Brant MP Phil McColeman’s family was thrown into crisis 24 years ago when McColeman’s son, Jordan, was diagnosed with an aggressive form of leukemia at the age of two.
“We were prepared by a medical team at McMaster (Hospital oncology department) to not expect him to survive,” McColeman said. “Within the first 12 hours following his diagnosis, Jordan received more than 20 needles of toxic chemicals to arrest the blood cells gone wild.”
On Wednesday, McColeman rose in the House of Commons to make a speech championing the federal government’s proposed Helping Families in Need Act, which hits close to home for him and his family.
Jordan – now 26 – joined McColeman in the gallery.
The bill was announced in downtown Ottawa and tabled in the House of Commons on Sept. 20 by federal Minister of Human Resources and Skills Development Diane Finley.
“I am speaking for a lot of families,” McColeman said in an interview with Brant News. “We were not in a unique situation.
“This is the first time I have spoken publicly about our family’s story. Four Canadian children are diagnosed with cancer each day. This means four families will have their lives changed irreversibly. Having Jordan in the gallery was one of the most rewarding things. Today is one of the best for me as an MP.”
If adopted by members of Parliament, the bill will amend the Employment Insurance Act and the Canada Labour Code with measures aimed at helping Canadian families in need balance work and family responsibilities, according to a media release recently issued by the federal government.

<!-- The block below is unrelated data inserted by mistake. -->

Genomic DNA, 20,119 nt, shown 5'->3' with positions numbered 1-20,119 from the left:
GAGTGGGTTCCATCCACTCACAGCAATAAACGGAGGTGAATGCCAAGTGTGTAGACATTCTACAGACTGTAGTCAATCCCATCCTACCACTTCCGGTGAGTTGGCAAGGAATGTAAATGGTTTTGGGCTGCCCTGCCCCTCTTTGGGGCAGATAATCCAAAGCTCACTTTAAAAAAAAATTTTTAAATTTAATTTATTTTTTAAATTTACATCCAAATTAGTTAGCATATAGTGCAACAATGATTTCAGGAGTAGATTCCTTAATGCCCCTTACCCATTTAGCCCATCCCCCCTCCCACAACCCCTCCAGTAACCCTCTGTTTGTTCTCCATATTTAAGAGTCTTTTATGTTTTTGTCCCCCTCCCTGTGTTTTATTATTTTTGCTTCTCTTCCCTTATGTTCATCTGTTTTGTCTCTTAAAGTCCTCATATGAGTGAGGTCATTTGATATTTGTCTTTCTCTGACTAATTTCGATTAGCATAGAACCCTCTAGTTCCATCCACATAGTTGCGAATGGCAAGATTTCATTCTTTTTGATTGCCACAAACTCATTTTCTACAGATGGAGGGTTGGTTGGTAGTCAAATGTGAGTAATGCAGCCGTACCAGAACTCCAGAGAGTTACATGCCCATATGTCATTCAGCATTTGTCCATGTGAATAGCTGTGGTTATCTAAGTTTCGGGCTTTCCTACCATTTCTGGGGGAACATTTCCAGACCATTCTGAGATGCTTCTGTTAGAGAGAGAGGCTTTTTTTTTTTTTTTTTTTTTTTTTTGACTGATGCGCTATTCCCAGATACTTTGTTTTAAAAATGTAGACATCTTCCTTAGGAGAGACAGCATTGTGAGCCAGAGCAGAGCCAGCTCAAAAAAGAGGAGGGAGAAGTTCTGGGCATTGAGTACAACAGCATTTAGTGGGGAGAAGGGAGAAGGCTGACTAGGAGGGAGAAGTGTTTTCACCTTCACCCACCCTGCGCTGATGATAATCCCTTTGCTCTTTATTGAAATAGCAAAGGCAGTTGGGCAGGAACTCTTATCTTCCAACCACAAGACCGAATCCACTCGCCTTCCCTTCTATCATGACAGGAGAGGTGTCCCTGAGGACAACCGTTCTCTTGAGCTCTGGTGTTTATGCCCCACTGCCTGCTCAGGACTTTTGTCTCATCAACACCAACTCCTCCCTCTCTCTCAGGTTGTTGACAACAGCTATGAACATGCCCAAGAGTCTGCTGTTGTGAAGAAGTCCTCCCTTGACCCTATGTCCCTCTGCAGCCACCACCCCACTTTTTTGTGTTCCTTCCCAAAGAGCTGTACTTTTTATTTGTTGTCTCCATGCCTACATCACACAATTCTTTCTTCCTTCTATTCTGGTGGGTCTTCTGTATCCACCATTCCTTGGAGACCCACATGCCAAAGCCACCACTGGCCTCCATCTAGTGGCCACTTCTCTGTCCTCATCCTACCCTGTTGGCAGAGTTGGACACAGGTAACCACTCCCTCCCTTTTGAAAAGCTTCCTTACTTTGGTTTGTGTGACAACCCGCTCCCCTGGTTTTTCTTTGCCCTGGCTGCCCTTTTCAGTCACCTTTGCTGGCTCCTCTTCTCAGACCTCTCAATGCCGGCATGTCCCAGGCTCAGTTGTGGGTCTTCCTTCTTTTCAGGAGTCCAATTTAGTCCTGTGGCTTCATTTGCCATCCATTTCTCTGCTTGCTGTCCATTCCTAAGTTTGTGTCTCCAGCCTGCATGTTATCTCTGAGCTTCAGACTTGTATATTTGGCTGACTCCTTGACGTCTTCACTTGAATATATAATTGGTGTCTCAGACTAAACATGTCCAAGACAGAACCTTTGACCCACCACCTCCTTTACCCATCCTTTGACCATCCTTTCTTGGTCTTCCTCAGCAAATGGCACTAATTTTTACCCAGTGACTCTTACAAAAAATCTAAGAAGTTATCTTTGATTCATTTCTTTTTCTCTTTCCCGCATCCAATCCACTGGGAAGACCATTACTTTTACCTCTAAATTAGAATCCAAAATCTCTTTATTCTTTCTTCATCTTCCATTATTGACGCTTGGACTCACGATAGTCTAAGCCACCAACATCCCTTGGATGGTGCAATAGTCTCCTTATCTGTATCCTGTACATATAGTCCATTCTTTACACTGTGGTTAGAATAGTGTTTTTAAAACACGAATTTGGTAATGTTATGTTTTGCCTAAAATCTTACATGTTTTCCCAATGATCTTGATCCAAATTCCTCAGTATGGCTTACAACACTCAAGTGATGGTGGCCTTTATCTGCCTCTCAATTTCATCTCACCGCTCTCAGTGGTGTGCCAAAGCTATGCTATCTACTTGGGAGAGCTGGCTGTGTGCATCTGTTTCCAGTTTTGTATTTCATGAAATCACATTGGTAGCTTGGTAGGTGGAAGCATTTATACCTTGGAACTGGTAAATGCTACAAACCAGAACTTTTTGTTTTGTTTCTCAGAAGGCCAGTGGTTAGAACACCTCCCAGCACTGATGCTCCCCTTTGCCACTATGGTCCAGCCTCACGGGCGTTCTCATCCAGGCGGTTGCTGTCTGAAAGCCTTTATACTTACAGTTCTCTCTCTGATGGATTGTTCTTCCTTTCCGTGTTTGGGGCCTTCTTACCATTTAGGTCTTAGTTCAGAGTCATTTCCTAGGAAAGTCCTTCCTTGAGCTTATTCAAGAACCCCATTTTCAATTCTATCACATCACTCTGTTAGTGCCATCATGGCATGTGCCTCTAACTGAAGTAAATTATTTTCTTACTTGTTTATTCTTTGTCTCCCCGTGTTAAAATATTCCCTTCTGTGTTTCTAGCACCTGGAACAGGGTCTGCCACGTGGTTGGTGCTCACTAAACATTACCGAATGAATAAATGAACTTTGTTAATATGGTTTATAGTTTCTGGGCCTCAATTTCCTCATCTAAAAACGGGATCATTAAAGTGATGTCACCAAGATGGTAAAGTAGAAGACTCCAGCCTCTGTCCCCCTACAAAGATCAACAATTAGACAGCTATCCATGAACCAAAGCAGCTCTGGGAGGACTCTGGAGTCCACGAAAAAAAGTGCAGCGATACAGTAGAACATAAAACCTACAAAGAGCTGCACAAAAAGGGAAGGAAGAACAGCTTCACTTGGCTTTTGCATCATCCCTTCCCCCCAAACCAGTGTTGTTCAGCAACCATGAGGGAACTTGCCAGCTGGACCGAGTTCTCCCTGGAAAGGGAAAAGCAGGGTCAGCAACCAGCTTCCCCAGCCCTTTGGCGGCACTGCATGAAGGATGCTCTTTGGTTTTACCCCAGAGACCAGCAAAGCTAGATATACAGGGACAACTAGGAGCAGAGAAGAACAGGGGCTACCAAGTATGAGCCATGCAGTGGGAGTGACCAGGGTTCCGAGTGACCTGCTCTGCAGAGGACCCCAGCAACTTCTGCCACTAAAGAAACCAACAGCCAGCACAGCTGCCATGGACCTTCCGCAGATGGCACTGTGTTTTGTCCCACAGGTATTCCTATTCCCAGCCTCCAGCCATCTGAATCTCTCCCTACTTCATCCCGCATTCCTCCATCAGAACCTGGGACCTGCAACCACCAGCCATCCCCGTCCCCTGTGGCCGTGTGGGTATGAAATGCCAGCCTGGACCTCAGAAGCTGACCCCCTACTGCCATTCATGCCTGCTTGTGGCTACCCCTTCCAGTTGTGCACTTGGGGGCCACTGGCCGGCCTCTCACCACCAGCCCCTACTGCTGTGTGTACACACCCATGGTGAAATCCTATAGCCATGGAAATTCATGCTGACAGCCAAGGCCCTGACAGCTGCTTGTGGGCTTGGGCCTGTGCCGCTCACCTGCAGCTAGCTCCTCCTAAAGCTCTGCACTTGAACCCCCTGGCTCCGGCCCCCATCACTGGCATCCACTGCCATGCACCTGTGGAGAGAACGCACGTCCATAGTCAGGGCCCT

The changes include more access to sickness benefits for parents receiving EI parental benefits, EI benefits for parents of critically ill children and the introduction of the Federal Income Support for Parents of Murdered or Missing Children grant.
As part of the bill, the Canada Labour Code will be amended to allow unpaid leave for parents whose child dies or disappears as a result of a suspected Criminal Code offence or who need to care for a critically ill child.
Currently, to be eligible for sickness benefits under the EI program people are required to be available to work.
People on parental leave from their jobs are not considered to be available for work and as a result, they do not qualify for sickness benefits.
“Our government will provide financial support to families in these situations,” McColeman said. “They want to be with their child and that is the best medicine for the families and the children.”
The bill includes a new EI benefit to provide income support for up to 35 weeks to eligible parents caring for a child under 18 years old with a critical illness or injury.
McColeman knows the difficulty of having a critically ill child.
“Jordan made it into remission about two weeks after his diagnosis,” McColeman said. “Then, he underwent two years of chemotherapy and radiation treatments. He was in hospital for a total of more than 270 days, while neither myself or my wife Nancy left his side. After treatment, he had numerous follow-up appointments.”
But the treatment took a toll on his son, McColeman said.
“The cranial radiation and aggressive chemotherapy left him with brain damage,” McColeman said. “There were many side effects, including his cognitive ability.
“Jordan expresses himself with unconditional love and he has been endearing himself to many of my colleagues on Parliament Hill over the last two days.”
Once passed, the amendments would take effect in January next year.